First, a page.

He opened his eyes while they were still strapping him into the stretcher outside the bus and saw directly above his head the strangest sight: against a pure white sky, a brown forehead and dome-like scalp nearly as bald as a baby's, with a few patches of wiry gray scruff clinging to the sides.
"You gonna be all right, sir," the busdriver was saying to him. He had taken off his cap and his sunglasses and was leaning over Garby, a toothpick still jammed in his mouth. Garby observed that the interior of the man's mouth was very red, as if the toothpick had stabbed him repeatedly. His voice was low and melodious and was oddly comforting. "You gave yourself a scare, but you'll live. These men'll get you to the hospital and fix you up, now."
Garby looked around cautiously and saw the shadowy figures of other passengers standing at a distance around him, Mrs. Putnam, Mrs. Sterling, Mr. Lacrosse, Mr. McBee. He couldn't read their expressions. Was it pity they felt for him now? Sorrow? Repugnance? Love? Hate? I wonder who they really are? he thought in a daze.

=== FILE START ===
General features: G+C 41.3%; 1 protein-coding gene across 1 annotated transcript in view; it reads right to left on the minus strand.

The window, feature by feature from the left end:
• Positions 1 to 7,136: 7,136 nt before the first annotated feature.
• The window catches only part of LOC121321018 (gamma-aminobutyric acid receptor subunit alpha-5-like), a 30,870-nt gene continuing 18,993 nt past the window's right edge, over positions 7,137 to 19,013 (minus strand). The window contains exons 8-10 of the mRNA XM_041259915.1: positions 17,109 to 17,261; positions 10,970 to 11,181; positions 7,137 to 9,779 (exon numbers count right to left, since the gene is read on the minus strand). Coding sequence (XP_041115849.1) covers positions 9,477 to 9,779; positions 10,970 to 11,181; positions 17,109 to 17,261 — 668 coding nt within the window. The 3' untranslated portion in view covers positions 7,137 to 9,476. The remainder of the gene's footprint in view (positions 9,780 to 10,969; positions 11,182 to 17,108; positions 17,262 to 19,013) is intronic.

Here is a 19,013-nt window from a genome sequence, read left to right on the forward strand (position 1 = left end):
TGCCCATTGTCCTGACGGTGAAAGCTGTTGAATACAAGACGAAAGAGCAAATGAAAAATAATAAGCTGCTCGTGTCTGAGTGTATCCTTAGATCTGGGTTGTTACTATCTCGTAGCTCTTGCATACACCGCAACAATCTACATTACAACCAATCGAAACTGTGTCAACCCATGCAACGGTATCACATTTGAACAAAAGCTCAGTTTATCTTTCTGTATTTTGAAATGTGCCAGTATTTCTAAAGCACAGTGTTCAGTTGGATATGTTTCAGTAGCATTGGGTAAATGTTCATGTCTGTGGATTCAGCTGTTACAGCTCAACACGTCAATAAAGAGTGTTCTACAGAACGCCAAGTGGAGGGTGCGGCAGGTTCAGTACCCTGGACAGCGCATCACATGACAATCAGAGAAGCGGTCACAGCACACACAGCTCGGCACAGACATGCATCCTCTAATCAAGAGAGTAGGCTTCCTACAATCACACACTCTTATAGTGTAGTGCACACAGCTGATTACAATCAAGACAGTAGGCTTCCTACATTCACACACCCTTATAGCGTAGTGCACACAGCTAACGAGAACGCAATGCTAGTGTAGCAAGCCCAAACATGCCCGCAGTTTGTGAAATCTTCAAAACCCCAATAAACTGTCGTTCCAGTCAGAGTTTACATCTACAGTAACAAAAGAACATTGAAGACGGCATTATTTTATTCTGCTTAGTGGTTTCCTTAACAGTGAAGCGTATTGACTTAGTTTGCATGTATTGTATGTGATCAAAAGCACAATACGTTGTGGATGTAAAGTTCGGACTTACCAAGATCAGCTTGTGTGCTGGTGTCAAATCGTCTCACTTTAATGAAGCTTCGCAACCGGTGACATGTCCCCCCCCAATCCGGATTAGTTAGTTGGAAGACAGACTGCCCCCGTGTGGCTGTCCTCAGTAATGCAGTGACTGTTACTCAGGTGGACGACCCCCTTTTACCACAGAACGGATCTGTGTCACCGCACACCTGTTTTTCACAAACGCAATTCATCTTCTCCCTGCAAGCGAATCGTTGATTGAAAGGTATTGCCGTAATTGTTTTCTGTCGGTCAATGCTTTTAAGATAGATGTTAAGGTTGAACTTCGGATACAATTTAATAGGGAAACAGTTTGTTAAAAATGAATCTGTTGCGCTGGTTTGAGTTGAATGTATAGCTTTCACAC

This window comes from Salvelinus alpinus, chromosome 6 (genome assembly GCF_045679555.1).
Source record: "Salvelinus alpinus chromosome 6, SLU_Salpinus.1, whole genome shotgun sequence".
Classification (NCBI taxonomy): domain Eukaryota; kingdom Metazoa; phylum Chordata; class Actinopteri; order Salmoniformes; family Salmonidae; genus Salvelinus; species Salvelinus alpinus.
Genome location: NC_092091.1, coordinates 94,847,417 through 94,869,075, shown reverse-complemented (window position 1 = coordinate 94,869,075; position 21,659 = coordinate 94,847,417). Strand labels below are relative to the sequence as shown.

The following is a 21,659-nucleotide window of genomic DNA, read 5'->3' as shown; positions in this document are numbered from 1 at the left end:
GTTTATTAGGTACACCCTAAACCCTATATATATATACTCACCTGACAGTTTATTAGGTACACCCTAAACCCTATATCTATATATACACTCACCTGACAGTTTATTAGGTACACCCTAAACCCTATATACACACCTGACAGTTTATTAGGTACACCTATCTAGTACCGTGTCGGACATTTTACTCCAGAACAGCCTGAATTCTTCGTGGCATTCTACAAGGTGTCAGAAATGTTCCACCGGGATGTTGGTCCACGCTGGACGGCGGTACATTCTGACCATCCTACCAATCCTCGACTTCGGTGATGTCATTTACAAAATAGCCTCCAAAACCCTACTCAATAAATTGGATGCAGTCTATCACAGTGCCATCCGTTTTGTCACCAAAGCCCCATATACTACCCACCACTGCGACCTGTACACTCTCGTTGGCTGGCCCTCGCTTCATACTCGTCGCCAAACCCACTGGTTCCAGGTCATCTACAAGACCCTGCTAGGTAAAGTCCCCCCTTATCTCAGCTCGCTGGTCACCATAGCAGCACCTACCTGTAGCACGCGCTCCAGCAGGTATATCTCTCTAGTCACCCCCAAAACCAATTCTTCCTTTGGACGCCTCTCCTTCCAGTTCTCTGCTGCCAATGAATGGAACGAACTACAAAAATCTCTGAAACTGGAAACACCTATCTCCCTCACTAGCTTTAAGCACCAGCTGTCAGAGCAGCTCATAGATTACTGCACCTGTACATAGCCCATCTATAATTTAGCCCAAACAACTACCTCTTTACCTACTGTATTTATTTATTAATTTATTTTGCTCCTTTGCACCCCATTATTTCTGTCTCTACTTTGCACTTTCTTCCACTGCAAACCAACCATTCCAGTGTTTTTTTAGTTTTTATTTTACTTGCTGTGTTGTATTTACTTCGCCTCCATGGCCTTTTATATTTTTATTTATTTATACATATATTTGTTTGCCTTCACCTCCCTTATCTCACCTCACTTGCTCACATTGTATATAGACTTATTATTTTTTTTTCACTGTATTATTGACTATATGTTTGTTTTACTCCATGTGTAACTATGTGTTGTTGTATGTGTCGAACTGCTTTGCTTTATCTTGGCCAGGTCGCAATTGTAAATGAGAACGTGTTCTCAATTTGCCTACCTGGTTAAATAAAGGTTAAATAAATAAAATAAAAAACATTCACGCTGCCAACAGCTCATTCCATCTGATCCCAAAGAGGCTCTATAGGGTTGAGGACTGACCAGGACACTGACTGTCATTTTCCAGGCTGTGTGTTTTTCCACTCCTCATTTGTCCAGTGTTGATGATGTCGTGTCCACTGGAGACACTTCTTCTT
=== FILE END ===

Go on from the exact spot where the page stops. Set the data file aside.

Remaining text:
Then the busdriver leaned over Garby, blocking his view, and spoke to him again, urgently, in a low, intimate murmur. Garby was aware of the man's great bulk, his immensity, hovering over him. Tiny beads of sweat were trembling along the man's upper lip.
"Sir, you look like a family man to me. I got a family, too. A wife and four teenagers currently eating me out of house and home. I would appreciate it greatly, I'd be much obliged, if you wouldn't report none of this. Right now, I'm just a temporary, hoping to catch on as a permanent and I need this job. I got my six-month review coming up." He paused uncertainly. "You hearing this?"
The paramedics finished strapping Garby in and lifted him up toward the ambulance. The busdriver stood up with them. His eyes never left Garby's. They were twin brown orbs that showed worry and pride, anguish and defiance.
Garby nodded slightly and then after a pause, nodded again, this time a little firmer. Without acknowledging this gesture, the driver returned his cap to his head and put on his sunglasses.
"You take good care now, sir," he said in a much louder, sturdier voice. His toothpick began its circuit around his mouth again. "I know we'll be seeing you back on this bus again real